By Charles Lam
By R. Scott Moxley
By Taylor Hamby
By Matt Coker
By R. Scott Moxley
By Charles Lam
By LP Hastings
By Taylor Hamby
Photo by Joseph CulticeWe were dreadfully bored at Costa Mesa's VegasFriday night. The music was awful—techno-y crap begrudgingly punctuated with very little Outkast and lots of arrhythmic epilepsy from your usual skinny blondes.
Luckily, I was there with the DA's henchman Susan Kang Schroeder; her pretty sister Laura; and her husband, GOP Svengali Mike Schroeder(who's ditched 15 years since shaving off the Stalin goatee), and if there's one thing Susan is (besides evil), it's fun! Also luckily, they were buying.
"I dare you to go ask that guy, 'If you're here, who's abusing the kids?'" Susan said, and when Susan says jump, I say, Um, okay. So I did, sashaying over and whispering the question provocatively in the guy's ear. "Uh, I don't have any children," answered the man rather gamely instead of saying, "Why are you such a hostile bitch?" which would have been the correct response. I reported back to my puppetmaster.
Susan was horrified—as horrified as if a poor child had asked her for alms instead of sucking it up and moving to Bangladesh like a poor child should. "I said, 'If you're here, who's amusing the king?' Because he looks like a jester in that shirt."
Oh, I get it! I'm a dick!
We had already dined at Tommy Bahama's, where, under the influence of a vodka tonic or two (plus my share of a couple of Benjies' worth of wine Susan ordered as if it were an extra basket of rolls), I had grandiosely flung about promises of off-the-record as though I were channeling Jean Pasco of the LA Times. While Susan unleashed her usual scowl and I was my natural adorable, sunny and charming self, we talked about terribly interesting things. I sure do wish I could tell you what those interesting things were.
If Ike Turner's here, who's abusing the kids? We thought about socking the man himself—not out of any personal animus, but just for the funny!—at the BMI Pop Awards at the Regent Beverly Wilshire Regent last week, but considering I had once broken a finger falling after one of the BMI shindigs, I didn't wish to follow it by breaking my pretty face. He looked like royalty in a shiny violet suit, and we were seated with Seether and the chick from Evanescence, of whom my (very-) preteen son at least has heard. And they were nice!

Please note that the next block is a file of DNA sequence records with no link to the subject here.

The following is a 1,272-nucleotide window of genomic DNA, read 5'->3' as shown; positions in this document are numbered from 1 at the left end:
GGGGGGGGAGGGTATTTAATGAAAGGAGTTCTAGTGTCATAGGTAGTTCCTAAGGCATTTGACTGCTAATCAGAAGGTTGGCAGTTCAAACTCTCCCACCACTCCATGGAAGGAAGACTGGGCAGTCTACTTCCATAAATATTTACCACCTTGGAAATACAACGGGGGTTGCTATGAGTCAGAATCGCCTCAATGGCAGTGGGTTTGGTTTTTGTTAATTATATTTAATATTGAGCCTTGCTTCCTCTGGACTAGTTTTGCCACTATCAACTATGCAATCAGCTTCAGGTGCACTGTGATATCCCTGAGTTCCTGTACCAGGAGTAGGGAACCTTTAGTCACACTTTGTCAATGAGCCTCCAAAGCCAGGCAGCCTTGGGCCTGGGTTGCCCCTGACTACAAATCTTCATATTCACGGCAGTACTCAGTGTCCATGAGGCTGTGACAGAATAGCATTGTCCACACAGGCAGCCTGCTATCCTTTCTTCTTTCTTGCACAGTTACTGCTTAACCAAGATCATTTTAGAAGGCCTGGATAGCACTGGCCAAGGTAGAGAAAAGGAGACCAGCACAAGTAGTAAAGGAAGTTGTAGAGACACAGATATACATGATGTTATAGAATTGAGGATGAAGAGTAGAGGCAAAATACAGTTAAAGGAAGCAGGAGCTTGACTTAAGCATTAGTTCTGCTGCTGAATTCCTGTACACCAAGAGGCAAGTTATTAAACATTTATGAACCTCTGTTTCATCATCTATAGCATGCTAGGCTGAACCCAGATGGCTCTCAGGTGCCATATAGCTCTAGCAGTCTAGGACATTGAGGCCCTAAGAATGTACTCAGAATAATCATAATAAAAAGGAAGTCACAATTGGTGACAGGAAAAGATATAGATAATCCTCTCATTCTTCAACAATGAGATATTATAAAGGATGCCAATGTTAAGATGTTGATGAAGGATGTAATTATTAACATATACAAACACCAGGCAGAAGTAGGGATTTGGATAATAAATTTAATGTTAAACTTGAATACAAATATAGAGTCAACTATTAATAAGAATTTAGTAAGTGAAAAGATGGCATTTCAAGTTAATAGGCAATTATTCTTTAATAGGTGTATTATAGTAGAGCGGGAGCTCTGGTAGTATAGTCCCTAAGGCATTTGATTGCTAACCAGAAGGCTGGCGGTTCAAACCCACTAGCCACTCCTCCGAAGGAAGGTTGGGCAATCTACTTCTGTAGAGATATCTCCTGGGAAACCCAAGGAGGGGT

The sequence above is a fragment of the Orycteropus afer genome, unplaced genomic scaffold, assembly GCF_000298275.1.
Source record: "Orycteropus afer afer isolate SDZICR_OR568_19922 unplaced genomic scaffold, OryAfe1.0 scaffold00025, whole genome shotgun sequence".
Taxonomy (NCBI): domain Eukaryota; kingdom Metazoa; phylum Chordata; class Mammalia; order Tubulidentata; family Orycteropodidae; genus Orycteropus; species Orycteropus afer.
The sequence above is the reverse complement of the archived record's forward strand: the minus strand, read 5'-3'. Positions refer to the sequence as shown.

I was waiting out front for Suparna, the Rocket Scientist, when a rock band tumbled out of a limo. There they were, being all rock-band-y, when one said to another (who was bearded and clad in an ironic, slouchy suit), "Hey, you wanna take the limo driver's number?"
"Aw, I don't like to have anything in my pockets, man!" said the hairy one with such stoney poignance and drawling rock-band high-maintenance-ness, it was all I could do not to marry him. The band? Critical darlings Fountains of Wayne, who would go onstage not to play their infectious-as-syph hit "Stacy's Mom," but rather to cover some assy Beach Boys thing by honoree Brian Wilson. Wilson Phillips were onstage, too, unleashing harmonies I have a lot more tolerance for ever since the Dixie Chicks started doing them, too. What if you had a dad who never left his room? It was fun! But sad! We left the room.
My buddy Neal Pollack was in town again—this time for GQ instead of Vanity Fair, at the Standard instead of Maison 140, and writing about the Dodgers instead of "how to sell my screenplay on Vanity Fair's lousy dime."
I hate you, Neal Pollack, with the hate of a thousand white-hot suns or a really angry ferret. Baseball-game-going motherfucker.
I saddled up Cher one fine Thursday eve, and off we drove. Awaiting us at the Standard were Neal and his usual hangers-on, who were all terribly sweet and nice, but one of them did take us hostage with a 14-minute story while neglecting to add even the reach-around of any punch line at all. I will always be choked-up thinking about it. We slapped her down like Ike did Tina.
No, we didn't. She was nice.
At North, Cher threw a glass of water at me. At Bar Marmont, I fell on a dude. And on the 5, a mean bus-driving man ran us off the road when we were trying to merge, and we died.
Saturday was set aside for six hours' of baby shower featuring Jake and Miss Yvette, most famously of the Doll Hut. Two Jell-O shooters, two shots of a tasty gin, two beers and another Jell-O shooter later, we looked like everybody else at the party, which is to say, extremely fucked. Suparna was discussing aeronautics with some folks—at least 14 minutes, no punch line in sight—when I got into a more rewarding conversation. "Hey, did you get a nose job?" I kind of shouted at a friend of mine, since for the first time since I'd met her, I was looking directly up it. "Yeah, when I was 17," she kind of shouted back. Then she told the best story ever: while her nose was still in the cast, she went to Palm Springs and did a whole bunch of blow, and her nose swelled up and exploded! She blames her parents for letting her use their house.